In comparison to fruits, veggies, nuts, seeds, and lean animal meat (protein), gluten-free products are much less nutritious. During the manufacturing process, grains are refined – and as you know, anything that refined loses valuable vitamins and minerals that your body needs. And while your body can take a multivitamin to replenish those items, synthetic vitamins are never anything close to getting what you need through real sources.
#2 – Gluten-free products are high in sugar.
Unfortunately, when ingredients are taken OUT of food, usually they are replaced with other ingredients that might not be as healthy. For example – when you see fat free foods, they are usually always made with extra sugar (to compensate for the lack of fat), and manmade fats. The same goes for gluten-free items – although the gluten has been removed, manufacturers have replaced many of the materials to allow longer shelf life, and better taste.
Too much sugar can throw your gut health off balance – weakening your immunity, and creating a breeding ground for candida (yeast), and chronic diseases.
#3 – Gluten-free products have preservatives & refined oil.
Yikes – yuck and yuck! The purpose of preservatives is to increase the shelf life of a product to ensure that it doesn’t develop mold or bacteria. And while that might just be convenient for some… it’s not good for your diet. Those unnecessary chemicals can affect your gut health when compounded over time. Avoid buying those items that are in a box may be convenient, they are not the best option when it comes to your long term health.
Not only do they have preservatives to help them stay on the shelf longer, many of these gluten-free items include cheap oils (rapeseed, canola, vegetable, and even safflower). Canola Oil is corn-based, and in most cases genetically modified – a poor nutritional choice. These oils are rich in Omega 6 Fatty Acids which can lead to inflammation – versus foods that are rich in Omega 3 fatty acids.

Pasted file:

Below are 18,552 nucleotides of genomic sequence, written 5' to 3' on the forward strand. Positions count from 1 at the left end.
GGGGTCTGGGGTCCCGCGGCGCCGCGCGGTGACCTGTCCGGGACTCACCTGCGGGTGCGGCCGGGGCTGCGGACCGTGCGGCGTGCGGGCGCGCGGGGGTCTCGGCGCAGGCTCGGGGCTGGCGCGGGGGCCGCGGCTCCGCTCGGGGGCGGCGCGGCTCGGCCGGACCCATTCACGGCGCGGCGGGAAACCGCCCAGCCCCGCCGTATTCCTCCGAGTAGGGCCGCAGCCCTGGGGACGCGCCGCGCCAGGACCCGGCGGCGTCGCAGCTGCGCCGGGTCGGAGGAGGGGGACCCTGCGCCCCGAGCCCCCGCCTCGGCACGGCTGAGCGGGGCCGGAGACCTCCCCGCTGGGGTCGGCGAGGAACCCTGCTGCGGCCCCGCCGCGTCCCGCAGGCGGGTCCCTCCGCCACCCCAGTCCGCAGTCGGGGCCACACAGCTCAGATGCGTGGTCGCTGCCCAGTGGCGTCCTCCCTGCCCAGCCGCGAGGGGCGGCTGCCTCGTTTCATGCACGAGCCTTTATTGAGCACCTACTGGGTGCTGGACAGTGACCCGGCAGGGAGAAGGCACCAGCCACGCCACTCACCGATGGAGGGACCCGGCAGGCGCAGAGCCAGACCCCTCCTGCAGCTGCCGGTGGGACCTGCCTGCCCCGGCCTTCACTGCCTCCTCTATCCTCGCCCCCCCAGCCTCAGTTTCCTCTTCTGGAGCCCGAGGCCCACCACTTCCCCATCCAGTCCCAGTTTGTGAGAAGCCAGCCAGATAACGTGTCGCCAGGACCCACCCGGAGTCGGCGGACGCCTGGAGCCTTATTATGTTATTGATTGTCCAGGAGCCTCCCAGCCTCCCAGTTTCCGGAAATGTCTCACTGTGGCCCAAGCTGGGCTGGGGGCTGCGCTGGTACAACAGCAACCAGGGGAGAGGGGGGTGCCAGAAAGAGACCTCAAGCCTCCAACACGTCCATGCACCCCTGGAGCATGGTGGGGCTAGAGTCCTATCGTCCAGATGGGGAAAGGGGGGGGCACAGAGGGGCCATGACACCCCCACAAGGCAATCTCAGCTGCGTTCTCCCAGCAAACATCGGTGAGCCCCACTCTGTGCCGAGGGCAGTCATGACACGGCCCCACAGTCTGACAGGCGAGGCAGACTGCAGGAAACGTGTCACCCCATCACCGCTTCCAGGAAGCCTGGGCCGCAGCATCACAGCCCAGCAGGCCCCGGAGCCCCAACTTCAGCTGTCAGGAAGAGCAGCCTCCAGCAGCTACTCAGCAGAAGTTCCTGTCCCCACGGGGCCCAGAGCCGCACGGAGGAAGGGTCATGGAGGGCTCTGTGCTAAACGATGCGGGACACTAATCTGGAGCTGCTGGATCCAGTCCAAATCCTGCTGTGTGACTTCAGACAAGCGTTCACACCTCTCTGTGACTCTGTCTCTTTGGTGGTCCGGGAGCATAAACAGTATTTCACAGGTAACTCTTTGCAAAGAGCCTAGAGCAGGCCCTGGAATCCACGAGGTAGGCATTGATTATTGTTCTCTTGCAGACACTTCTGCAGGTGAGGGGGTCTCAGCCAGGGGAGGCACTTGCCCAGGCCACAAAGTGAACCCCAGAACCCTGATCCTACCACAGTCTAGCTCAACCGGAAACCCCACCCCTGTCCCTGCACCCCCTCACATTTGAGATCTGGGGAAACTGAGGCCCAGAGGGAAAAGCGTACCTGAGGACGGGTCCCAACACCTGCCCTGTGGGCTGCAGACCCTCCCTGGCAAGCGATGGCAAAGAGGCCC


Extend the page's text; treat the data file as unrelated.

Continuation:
#4 – Gluten-free items can still contain gluten.
It’s crazy to think that this is the case, but it is — gluten-free foods can also still contain small traces of gluten, too…while manufacturers may claim they are gluten-free, they are not completely “gluten-free”. Many of them are processed in facilities along with wheat – and while they might take proper precautions, they aren’t completely clear of ALL gluten.
While those trace amounts might seem trivial in the big scheme of things, if you are eating a great deal of processed gluten-free items, those trace amounts can add up rather quickly.
What you Can Do
Shopping in the gluten-free aisle really isn’t required if you are on a gluten-free dietary restriction. There are many wholesome, organic, and fresh foods that are naturally gluten-free and fairly inexpensive.
Aim for organic vegetables and fruit from your local farmer’s market or CSA, raw nuts, pasture raised beef and eggs from your local farmer, and healthier oils (over refined) and you might just see a noticeable difference in your health without having the high cost of making a transition to go gluten-free.
Once you remove gluten from your body, and you refine your diet to include pasture raised beef and eggs, raw nuts, and local, organic vegetables and fruits and you still find your body has sensitivities, you might want to ditch processed dairy for raw dairy, or forego soy until your sensitivities subside.